Stop for a second. Let me just get a -- please, let me just see if I can get this right. Go ahead, Dan. Yeah. Okay. Okay. Luda -- all right, now I got it. Go back.

(Music playing).

GLENN: May I just stop for a second? Because this takes talent. Sometimes you'll hear, and this takes talent. To be able -- he doesn't write this himself, too?

STU: There's got to be a team of writers.

GLENN: I mean, because he's such a performer. And then to say he performs and he writes. Does he write the -- I mean, he may -- maybe, I doubt it, but he may write the lyrics but does he -- but does he write the melody as well?

STU: That's just not humanly possible, Glenn.

GLENN: Continue on. I'm more amazed by this man every second that goes by.

(Music playing).

GLENN: Stop, stop. See, like who has written the, bomp bomp, bomp bomp bomp, bomp bomp bomp, bomp bomp bomp, bomp bomp bomp, bomp bomp bomp, bomp bomp bomp (making rapping noises). I don't know how you would do that. I couldn't just, you know, just -- it's not like you would be on a train or, you know, some place and you're just like, bomp bomp, bomp bomp bomp, bomp... without somebody saying, good God, man, where I that down! You'd say, that's not really a song. "No, that, what you just did." "You mean the bomp bomp, bomp bomp bomp, bomp bomp." That's all I got. I know! Write it down and then just put "Repeat." That's good stuff.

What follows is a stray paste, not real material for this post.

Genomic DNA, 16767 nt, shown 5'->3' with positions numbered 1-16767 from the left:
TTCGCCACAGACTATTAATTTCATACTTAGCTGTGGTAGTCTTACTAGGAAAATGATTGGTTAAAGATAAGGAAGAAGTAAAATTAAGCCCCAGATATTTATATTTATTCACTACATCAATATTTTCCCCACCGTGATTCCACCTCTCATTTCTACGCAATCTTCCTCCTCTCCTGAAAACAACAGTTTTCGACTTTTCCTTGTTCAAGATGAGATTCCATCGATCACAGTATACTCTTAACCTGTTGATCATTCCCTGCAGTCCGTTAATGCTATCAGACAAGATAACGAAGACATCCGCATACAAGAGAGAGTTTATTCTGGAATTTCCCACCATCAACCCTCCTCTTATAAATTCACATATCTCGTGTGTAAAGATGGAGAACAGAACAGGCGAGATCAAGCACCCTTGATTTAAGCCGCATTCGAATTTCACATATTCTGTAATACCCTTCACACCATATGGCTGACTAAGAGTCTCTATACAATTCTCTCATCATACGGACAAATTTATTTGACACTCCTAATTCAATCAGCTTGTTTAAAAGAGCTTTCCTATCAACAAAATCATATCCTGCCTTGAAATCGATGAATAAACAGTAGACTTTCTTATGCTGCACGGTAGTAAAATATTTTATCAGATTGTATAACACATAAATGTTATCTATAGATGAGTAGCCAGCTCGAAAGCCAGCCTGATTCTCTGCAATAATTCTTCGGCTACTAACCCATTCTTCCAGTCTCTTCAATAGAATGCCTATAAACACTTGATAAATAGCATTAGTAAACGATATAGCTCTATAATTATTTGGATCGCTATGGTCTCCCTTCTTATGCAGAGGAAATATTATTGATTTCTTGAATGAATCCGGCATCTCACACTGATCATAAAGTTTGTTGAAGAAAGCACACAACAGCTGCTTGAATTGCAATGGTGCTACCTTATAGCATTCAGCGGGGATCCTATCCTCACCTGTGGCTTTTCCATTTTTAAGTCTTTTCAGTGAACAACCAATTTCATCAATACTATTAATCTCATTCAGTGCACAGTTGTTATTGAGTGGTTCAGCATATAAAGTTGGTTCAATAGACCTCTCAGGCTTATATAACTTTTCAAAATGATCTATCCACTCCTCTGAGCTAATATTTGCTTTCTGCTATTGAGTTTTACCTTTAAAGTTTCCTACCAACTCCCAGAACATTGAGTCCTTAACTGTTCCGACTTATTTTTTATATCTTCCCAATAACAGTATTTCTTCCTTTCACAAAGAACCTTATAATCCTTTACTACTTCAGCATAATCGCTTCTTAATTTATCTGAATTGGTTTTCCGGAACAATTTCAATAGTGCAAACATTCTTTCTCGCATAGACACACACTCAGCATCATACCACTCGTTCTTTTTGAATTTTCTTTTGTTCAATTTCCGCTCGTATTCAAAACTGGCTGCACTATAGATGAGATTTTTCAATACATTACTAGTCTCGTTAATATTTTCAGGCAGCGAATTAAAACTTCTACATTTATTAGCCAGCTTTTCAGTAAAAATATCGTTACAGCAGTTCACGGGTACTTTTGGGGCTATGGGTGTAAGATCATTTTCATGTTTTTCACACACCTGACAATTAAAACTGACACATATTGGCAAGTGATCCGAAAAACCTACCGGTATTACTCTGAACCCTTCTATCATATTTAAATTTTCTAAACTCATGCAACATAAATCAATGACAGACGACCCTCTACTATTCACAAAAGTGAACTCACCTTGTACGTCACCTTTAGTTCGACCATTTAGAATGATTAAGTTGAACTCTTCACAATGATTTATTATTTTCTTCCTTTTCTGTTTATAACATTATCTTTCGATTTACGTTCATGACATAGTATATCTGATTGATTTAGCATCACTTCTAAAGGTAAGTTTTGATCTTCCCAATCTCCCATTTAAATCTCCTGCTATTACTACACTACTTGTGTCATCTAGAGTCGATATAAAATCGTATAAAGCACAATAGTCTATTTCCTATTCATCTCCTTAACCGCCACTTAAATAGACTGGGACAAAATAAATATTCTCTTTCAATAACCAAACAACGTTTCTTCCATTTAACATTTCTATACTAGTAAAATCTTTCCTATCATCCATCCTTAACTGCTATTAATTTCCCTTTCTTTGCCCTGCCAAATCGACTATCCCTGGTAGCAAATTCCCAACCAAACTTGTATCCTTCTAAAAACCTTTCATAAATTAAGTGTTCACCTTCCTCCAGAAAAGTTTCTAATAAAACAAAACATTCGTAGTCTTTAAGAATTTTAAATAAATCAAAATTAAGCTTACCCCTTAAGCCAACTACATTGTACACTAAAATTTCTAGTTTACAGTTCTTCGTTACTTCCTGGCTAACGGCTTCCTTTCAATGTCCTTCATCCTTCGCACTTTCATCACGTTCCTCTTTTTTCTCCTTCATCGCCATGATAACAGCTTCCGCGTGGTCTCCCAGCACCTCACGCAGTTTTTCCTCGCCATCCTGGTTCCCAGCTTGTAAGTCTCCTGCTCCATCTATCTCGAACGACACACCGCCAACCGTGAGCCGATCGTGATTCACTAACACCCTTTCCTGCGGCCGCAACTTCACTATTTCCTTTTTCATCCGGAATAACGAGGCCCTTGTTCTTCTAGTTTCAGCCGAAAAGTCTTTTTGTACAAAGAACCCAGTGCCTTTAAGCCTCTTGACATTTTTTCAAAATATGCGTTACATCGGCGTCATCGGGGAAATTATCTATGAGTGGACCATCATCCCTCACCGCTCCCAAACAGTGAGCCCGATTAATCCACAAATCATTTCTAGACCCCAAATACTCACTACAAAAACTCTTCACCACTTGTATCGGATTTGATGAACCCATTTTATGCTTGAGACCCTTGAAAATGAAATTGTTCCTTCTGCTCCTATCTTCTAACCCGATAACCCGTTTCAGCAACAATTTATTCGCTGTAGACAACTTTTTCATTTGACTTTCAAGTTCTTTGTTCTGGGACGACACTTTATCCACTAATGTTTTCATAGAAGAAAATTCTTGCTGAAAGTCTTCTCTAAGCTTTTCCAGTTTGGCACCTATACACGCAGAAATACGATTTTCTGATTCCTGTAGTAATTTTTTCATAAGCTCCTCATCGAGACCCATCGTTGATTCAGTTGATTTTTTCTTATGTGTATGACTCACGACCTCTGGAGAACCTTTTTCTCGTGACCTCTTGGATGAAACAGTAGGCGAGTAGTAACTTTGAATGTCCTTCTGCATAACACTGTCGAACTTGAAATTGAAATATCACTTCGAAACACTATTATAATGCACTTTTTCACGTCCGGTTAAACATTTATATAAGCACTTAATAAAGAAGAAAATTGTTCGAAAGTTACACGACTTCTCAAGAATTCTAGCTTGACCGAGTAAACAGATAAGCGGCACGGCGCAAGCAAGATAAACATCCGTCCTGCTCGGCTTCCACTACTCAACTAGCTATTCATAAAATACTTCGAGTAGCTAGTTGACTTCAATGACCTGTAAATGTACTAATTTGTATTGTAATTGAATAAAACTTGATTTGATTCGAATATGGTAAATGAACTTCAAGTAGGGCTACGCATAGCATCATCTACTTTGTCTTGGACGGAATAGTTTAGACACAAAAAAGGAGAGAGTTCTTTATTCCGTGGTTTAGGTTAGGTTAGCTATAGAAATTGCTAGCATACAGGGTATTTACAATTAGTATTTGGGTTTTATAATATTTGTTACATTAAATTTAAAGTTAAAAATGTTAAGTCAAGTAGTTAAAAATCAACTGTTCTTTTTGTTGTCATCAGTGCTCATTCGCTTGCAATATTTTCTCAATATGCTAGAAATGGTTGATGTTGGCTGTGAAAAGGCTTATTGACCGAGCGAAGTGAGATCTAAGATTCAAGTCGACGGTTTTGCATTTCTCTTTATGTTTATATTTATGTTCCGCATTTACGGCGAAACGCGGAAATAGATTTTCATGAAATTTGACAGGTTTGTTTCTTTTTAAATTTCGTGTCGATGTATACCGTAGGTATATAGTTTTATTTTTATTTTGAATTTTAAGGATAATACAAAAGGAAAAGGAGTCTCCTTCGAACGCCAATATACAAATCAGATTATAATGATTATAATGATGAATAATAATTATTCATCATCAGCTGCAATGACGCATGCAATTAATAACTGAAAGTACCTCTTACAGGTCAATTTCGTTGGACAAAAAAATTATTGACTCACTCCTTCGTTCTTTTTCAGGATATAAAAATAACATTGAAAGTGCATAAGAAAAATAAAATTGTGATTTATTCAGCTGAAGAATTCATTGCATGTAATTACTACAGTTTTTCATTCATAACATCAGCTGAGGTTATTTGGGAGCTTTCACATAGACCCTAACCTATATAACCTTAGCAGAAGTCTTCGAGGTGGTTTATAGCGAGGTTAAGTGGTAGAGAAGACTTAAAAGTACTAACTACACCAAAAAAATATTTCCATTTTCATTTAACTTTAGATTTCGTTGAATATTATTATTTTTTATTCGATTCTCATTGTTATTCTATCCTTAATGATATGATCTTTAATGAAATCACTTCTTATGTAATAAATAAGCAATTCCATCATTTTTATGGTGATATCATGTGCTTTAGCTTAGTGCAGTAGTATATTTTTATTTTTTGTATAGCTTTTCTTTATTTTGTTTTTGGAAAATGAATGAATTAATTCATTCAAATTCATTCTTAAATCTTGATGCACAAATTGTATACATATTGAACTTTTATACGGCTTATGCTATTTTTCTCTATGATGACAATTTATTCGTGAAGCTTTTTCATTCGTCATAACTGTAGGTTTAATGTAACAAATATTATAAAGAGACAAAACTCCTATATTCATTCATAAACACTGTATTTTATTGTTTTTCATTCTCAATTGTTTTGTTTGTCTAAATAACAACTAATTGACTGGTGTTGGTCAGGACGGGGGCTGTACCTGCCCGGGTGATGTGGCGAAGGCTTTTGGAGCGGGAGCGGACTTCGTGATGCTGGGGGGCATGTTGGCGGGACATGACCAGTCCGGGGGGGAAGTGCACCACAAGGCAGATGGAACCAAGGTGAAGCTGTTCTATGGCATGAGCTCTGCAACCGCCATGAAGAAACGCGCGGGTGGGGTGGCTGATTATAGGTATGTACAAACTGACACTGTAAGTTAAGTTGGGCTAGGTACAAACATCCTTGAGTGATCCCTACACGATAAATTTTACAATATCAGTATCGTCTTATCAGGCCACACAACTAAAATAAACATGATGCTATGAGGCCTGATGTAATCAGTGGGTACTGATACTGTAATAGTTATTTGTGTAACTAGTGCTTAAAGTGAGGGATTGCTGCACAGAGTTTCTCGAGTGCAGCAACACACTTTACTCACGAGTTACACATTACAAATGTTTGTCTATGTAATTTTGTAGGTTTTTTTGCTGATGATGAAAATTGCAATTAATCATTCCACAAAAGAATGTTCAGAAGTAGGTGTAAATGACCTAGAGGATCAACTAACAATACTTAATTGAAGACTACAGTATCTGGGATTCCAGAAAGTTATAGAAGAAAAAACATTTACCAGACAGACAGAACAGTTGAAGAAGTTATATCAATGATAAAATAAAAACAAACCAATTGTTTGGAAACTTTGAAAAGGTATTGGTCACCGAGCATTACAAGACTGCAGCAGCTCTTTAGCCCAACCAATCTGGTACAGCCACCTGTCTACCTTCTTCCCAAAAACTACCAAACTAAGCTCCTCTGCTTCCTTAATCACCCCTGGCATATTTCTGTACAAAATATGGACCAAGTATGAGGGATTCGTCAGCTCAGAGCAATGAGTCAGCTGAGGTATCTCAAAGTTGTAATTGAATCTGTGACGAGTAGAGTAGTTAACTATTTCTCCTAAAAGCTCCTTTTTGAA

STU: Imagine if he made it in a minor key.

GLENN: I think it would take on a different stone. It would take on a almost melancholy tone and you would think, is he sad? This is pure joy. Listen, this is joy.

(Music playing).

GLENN: Stop just a second. I didn't -- could you play that little part again, please? Because I missed the little trick that he did. Okay, stop. I've got to do that really good.

Better yet, put him in office. Make me your vice president. Hillary hated on you so that... is irrelevant. See, that is -- that's why I do what I do and Ludacris does what he does.

STU: Keep your day job, Glenn, because that is -- no one else could have come up with that.

GLENN: I just ask America a question? You tell me there's no opportunity in America, you're telling me that you just can't make it and, oh, jobs are hard to find. This dope has a Bentley. I mean, you tell me there's no opportunity in America? This dope has a Bentley. I'm sorry. Was I hating? 'Cause I hate when that about to happen -- I'm sorry. I hate when... bout to happen. I have to remember to lose, like, every third word because that's just the way I roll.

On the radio program Monday, Glenn Beck, Stu Burguiere, and Pat Gray discussed the Trump defense team's arguments in the Senate impeachment trial against President Donald Trump.